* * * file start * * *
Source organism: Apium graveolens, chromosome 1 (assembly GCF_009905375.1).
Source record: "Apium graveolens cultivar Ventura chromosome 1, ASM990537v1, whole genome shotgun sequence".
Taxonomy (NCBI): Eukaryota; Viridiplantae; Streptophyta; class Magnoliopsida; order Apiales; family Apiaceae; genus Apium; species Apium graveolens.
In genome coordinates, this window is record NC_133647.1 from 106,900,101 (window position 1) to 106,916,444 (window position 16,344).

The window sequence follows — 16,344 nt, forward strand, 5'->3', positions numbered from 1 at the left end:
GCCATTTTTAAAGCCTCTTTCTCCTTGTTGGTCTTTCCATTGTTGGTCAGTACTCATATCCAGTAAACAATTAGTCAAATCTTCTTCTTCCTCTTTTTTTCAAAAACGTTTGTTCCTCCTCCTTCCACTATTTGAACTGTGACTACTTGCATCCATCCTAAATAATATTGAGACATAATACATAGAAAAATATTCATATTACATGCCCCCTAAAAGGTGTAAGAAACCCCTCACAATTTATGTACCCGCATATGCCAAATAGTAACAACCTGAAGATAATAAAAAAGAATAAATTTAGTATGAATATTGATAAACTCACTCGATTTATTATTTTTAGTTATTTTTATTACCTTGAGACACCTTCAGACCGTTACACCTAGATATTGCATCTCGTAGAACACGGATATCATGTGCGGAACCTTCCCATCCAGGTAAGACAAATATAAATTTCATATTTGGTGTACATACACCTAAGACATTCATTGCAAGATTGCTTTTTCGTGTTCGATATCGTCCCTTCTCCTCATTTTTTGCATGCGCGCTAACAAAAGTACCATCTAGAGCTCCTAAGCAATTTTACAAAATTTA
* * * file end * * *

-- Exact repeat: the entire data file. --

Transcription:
Source organism: Apium graveolens, chromosome 1 (assembly GCF_009905375.1).
Source record: "Apium graveolens cultivar Ventura chromosome 1, ASM990537v1, whole genome shotgun sequence".
Taxonomy (NCBI): Eukaryota; Viridiplantae; Streptophyta; class Magnoliopsida; order Apiales; family Apiaceae; genus Apium; species Apium graveolens.
In genome coordinates, this window is record NC_133647.1 from 106,900,101 (window position 1) to 106,916,444 (window position 16,344).

The window sequence follows — 16,344 nt, forward strand, 5'->3', positions numbered from 1 at the left end:
GCCATTTTTAAAGCCTCTTTCTCCTTGTTGGTCTTTCCATTGTTGGTCAGTACTCATATCCAGTAAACAATTAGTCAAATCTTCTTCTTCCTCTTTTTTTCAAAAACGTTTGTTCCTCCTCCTTCCACTATTTGAACTGTGACTACTTGCATCCATCCTAAATAATATTGAGACATAATACATAGAAAAATATTCATATTACATGCCCCCTAAAAGGTGTAAGAAACCCCTCACAATTTATGTACCCGCATATGCCAAATAGTAACAACCTGAAGATAATAAAAAAGAATAAATTTAGTATGAATATTGATAAACTCACTCGATTTATTATTTTTAGTTATTTTTATTACCTTGAGACACCTTCAGACCGTTACACCTAGATATTGCATCTCGTAGAACACGGATATCATGTGCGGAACCTTCCCATCCAGGTAAGACAAATATAAATTTCATATTTGGTGTACATACACCTAAGACATTCATTGCAAGATTGCTTTTTCGTGTTCGATATCGTCCCTTCTCCTCATTTTTTGCATGCGCGCTAACAAAAGTACCATCTAGAGCTCCTAAGCAATTTTACAAAATTTA